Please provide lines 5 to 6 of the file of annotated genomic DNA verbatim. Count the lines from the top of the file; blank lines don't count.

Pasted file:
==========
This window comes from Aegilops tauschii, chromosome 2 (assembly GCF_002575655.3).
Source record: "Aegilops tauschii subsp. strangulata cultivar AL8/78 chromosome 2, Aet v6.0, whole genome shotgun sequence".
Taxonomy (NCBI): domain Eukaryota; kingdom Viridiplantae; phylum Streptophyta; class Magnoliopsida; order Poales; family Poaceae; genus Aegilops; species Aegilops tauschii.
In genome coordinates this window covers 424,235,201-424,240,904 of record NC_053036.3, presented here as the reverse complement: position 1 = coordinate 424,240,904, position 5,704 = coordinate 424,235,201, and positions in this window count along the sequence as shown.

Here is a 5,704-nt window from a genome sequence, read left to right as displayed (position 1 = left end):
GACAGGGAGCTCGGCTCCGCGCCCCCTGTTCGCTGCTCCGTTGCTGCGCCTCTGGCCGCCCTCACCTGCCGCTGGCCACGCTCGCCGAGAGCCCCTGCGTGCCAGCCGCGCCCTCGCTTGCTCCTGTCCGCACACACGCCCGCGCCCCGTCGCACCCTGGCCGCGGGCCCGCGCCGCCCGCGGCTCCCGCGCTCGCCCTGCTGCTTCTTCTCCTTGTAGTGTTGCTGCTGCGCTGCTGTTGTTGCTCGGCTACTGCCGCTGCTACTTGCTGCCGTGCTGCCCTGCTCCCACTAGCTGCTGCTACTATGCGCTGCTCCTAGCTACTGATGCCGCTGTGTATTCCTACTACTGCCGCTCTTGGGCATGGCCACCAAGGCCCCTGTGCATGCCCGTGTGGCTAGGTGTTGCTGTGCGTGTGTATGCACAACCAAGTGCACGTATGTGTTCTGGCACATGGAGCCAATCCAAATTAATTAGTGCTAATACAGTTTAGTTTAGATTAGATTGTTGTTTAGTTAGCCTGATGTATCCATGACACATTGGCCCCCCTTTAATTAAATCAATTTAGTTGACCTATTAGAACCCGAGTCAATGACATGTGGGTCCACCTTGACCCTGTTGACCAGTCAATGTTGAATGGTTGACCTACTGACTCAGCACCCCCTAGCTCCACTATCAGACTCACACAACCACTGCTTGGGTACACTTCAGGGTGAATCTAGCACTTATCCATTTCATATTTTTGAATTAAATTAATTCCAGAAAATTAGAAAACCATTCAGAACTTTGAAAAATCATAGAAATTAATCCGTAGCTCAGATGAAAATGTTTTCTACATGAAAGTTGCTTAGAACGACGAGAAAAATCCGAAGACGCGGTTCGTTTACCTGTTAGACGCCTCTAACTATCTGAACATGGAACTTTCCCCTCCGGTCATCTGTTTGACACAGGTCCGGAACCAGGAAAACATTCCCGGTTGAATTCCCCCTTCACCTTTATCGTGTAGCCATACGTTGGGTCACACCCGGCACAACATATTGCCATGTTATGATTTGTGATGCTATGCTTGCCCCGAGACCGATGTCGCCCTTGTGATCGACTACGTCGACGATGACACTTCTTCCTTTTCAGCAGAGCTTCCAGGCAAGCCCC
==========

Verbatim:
Here is a 5,704-nt window from a genome sequence, read left to right as displayed (position 1 = left end):
GACAGGGAGCTCGGCTCCGCGCCCCCTGTTCGCTGCTCCGTTGCTGCGCCTCTGGCCGCCCTCACCTGCCGCTGGCCACGCTCGCCGAGAGCCCCTGCGTGCCAGCCGCGCCCTCGCTTGCTCCTGTCCGCACACACGCCCGCGCCCCGTCGCACCCTGGCCGCGGGCCCGCGCCGCCCGCGGCTCCCGCGCTCGCCCTGCTGCTTCTTCTCCTTGTAGTGTTGCTGCTGCGCTGCTGTTGTTGCTCGGCTACTGCCGCTGCTACTTGCTGCCGTGCTGCCCTGCTCCCACTAGCTGCTGCTACTATGCGCTGCTCCTAGCTACTGATGCCGCTGTGTATTCCTACTACTGCCGCTCTTGGGCATGGCCACCAAGGCCCCTGTGCATGCCCGTGTGGCTAGGTGTTGCTGTGCGTGTGTATGCACAACCAAGTGCACGTATGTGTTCTGGCACATGGAGCCAATCCAAATTAATTAGTGCTAATACAGTTTAGTTTAGATTAGATTGTTGTTTAGTTAGCCTGATGTATCCATGACACATTGGCCCCCCTTTAATTAAATCAATTTAGTTGACCTATTAGAACCCGAGTCAATGACATGTGGGTCCACCTTGACCCTGTTGACCAGTCAATGTTGAATGGTTGACCTACTGACTCAGCACCCCCTAGCTCCACTATCAGACTCACACAACCACTGCTTGGGTACACTTCAGGGTGAATCTAGCACTTATCCATTTCATATTTTTGAATTAAATTAATTCCAGAAAATTAGAAAACCATTCAGAACTTTGAAAAATCATAGAAATTAATCCGTAGCTCAGATGAAAATGTTTTCTACATGAAAGTTGCTTAGAACGACGAGAAAAATCCGAAGACGCGGTTCGTTTACCTGTTAGACGCCTCTAACTATCTGAACATGGAACTTTCCCCTCCGGTCATCTGTTTGACACAGGTCCGGAACCAGGAAAACATTCCCGGTTGAATTCCCCCTTCACCTTTATCGTGTAGCCATACGTTGGGTCACACCCGGCACAACATATTGCCATGTTATGATTTGTGATGCTATGCTTGCCCCGAGACCGATGTCGCCCTTGTGATCGACTACGTCGACGATGACACTTCTTCCTTTTCAGCAGAGCTTCCAGGCAAGCCCC